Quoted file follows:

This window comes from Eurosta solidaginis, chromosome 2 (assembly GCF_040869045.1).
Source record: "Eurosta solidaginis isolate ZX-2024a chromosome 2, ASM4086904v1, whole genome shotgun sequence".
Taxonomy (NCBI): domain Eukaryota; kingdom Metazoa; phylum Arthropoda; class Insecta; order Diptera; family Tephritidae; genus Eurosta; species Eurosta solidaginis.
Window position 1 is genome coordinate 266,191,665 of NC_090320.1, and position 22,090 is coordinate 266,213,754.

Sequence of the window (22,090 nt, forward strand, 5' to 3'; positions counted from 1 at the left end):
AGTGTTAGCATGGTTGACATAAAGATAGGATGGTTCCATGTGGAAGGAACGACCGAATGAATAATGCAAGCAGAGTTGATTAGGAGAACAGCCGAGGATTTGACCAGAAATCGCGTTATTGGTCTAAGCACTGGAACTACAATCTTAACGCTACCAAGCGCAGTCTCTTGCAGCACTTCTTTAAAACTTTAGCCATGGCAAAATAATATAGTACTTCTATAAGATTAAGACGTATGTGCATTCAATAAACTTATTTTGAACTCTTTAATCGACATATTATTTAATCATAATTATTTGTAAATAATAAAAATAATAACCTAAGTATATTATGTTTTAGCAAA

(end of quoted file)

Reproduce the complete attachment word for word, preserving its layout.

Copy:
This window comes from Eurosta solidaginis, chromosome 2 (assembly GCF_040869045.1).
Source record: "Eurosta solidaginis isolate ZX-2024a chromosome 2, ASM4086904v1, whole genome shotgun sequence".
Taxonomy (NCBI): domain Eukaryota; kingdom Metazoa; phylum Arthropoda; class Insecta; order Diptera; family Tephritidae; genus Eurosta; species Eurosta solidaginis.
Window position 1 is genome coordinate 266,191,665 of NC_090320.1, and position 22,090 is coordinate 266,213,754.

Sequence of the window (22,090 nt, forward strand, 5' to 3'; positions counted from 1 at the left end):
AGTGTTAGCATGGTTGACATAAAGATAGGATGGTTCCATGTGGAAGGAACGACCGAATGAATAATGCAAGCAGAGTTGATTAGGAGAACAGCCGAGGATTTGACCAGAAATCGCGTTATTGGTCTAAGCACTGGAACTACAATCTTAACGCTACCAAGCGCAGTCTCTTGCAGCACTTCTTTAAAACTTTAGCCATGGCAAAATAATATAGTACTTCTATAAGATTAAGACGTATGTGCATTCAATAAACTTATTTTGAACTCTTTAATCGACATATTATTTAATCATAATTATTTGTAAATAATAAAAATAATAACCTAAGTATATTATGTTTTAGCAAA